October 6, 2014
Venezuelan student shares what life is like in his country
This is the first in a series of stories to illustrate the partnership with the Office of International Programs and students in Professor Barb DeSanto's MC 280 Public Relations Writing course. The students attend international events to cover the event as news and submit the stories as assignments.
Kansas State University student Mauricio Caldera gave a presentation about his home country of Venezuela on Sept. 26 at the International Student Center as part of an International Coffee Hour. Coffee Hour is a program set up by the international student and scholar services that allows international students to speak about their home countries in front of other students and staff.
Caldera first came to the United States as an exchange student in high school and is currently a junior at K-State in psychology. He began his presentation by speaking about the origins of the country and explained that Venezuela literally translates to "little Venice," but the country was colonized by Spain, which is why the country speaks Spanish. Caldera then showed a short video, which his brother had made, that was a sort of digital tour of the city of Caracas, showing different landmarks and the native people.
"I think it's a very genuine description of what the city looks like," he said.
Other cities in Venezuela and what they are known for were also discussed during the presentation. Valencia is Caldera's hometown and is the industrial city of Venezuela.
Caldera also talked about some of the main tourist destinations in his country. Speaking about Mérida, he said, "It’s pretty much the Colorado of Venezuela, but of course it's different, too." The comparison was made referring to the fact that Mérida has a lot of mountains as well as a lot of culture.
Much emphasis was put on the aesthetic beauty of the country. Caldera showed a picture that he had taken while driving down a street during his last visit home. "The infrastructure is bad, but take away these man-made things and it’s beautiful," he said.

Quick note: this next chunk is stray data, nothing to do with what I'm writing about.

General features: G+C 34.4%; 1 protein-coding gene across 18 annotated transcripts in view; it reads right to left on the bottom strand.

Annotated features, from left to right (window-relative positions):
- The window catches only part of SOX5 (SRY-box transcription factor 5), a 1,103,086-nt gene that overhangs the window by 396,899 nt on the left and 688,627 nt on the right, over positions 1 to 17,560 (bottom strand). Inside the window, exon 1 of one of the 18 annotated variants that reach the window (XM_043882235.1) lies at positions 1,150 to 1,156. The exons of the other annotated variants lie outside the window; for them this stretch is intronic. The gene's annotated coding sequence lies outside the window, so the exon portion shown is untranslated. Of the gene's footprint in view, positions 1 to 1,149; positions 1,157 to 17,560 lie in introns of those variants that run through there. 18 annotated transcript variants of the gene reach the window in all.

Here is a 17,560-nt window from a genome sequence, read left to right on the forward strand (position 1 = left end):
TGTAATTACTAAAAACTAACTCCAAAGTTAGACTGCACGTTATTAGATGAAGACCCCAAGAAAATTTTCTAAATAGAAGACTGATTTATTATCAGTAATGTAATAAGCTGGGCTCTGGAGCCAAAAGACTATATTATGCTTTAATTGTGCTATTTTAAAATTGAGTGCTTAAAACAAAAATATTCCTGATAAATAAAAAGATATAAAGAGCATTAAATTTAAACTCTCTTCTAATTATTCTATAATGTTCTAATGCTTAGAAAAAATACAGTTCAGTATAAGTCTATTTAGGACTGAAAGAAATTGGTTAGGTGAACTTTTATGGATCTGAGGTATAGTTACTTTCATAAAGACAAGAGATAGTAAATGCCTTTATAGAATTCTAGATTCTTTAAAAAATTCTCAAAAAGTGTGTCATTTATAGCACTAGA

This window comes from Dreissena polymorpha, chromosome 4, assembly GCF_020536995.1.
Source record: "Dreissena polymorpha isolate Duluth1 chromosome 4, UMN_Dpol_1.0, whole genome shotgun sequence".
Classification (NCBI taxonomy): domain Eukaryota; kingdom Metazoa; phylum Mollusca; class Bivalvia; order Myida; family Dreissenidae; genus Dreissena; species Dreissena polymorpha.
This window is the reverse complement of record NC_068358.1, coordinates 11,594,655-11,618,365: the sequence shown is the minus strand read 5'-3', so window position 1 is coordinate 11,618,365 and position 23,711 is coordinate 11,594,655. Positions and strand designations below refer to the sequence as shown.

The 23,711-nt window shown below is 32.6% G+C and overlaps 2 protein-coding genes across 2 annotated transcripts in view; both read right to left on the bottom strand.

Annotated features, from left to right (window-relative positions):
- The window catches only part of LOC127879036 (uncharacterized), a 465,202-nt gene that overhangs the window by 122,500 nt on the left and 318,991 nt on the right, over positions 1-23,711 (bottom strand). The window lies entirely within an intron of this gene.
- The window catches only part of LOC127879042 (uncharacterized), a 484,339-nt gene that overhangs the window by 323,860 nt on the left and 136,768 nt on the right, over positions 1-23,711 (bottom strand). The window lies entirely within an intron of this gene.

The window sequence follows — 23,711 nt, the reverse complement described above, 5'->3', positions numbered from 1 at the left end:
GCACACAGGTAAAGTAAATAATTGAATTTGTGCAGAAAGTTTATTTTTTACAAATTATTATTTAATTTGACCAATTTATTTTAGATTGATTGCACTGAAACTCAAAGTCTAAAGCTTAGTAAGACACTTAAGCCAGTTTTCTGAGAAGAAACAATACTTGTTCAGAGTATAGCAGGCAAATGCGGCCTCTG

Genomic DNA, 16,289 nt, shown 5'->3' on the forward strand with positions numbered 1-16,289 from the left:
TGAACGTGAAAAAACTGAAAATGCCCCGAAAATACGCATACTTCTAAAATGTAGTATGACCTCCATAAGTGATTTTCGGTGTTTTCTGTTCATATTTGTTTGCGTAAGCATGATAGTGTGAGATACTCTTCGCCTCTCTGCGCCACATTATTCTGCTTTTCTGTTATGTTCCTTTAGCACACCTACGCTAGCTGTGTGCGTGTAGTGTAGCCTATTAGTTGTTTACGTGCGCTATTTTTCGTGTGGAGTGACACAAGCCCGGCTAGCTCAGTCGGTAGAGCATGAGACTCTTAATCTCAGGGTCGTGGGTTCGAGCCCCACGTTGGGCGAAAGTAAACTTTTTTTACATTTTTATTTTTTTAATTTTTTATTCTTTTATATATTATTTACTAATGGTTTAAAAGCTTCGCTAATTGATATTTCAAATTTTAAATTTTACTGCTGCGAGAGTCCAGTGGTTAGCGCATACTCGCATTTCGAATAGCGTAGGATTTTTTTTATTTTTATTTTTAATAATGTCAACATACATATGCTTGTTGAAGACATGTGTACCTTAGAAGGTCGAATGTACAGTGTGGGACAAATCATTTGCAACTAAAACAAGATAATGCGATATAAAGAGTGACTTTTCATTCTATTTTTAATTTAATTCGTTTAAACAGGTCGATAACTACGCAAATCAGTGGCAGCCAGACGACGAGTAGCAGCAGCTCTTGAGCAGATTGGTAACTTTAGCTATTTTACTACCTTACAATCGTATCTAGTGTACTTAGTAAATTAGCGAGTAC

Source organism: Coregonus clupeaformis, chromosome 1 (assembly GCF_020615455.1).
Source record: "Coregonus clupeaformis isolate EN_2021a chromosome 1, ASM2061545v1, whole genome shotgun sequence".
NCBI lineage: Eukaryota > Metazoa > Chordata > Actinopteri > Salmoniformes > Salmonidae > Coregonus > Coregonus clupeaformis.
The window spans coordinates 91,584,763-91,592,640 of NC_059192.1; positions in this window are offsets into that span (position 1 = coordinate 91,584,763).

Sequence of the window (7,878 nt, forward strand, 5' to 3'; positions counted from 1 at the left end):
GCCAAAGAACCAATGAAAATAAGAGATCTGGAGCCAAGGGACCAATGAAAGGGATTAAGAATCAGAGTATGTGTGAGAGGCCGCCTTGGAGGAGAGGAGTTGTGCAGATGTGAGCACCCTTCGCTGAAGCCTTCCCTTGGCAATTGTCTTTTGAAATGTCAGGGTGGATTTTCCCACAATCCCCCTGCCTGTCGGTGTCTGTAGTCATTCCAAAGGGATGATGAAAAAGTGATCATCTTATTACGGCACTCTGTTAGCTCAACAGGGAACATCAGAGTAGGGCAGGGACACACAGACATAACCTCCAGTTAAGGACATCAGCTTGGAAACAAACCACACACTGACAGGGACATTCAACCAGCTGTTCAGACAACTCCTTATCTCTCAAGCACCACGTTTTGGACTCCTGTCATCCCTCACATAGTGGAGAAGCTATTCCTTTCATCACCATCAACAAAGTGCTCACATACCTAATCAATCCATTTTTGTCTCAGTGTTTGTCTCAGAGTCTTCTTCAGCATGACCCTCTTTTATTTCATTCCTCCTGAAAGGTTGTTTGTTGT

In the second half of the presentation, Caldera talked about the bleak political climate in Venezuela. While he mainly focused on things relating to the Bolivarian Revolution, he briefly discussed one of the policies that Chávez put in place when he was elected in 1999. CADIVI was an exchange system put in place to control citizens' currency exchange.
Caldera also pointed out how violent it currently is in Venezuela, noting that 9 out of 10 crimes go unpunished. There is a scarcity of resources and getting basic necessities, such as toilet paper and groceries, is not an easy task.
"It's a hard reality for anyone living in Venezuela and any Venezuelan," he said, adding that his family is still there.
There are two sides to the Venezuelan coin, Caldera said. One side is beautiful, and one "has been stepped on by a very radical form of thinking."
During his presentation, Caldera discussed the difficulty of getting a plane ticket to go home during the winter break due to the terrible economy and the fact that many airlines have been forced to move their businesses out of the country.
He ended his presentation by saying that while Venezuela may not be the safest place to be right now politically, it is still a beautiful place and it is still his home. He even referred to it as a "diamond of South America."
At the end of the presentation Caldera was presented with a certificate from international student and scholar services.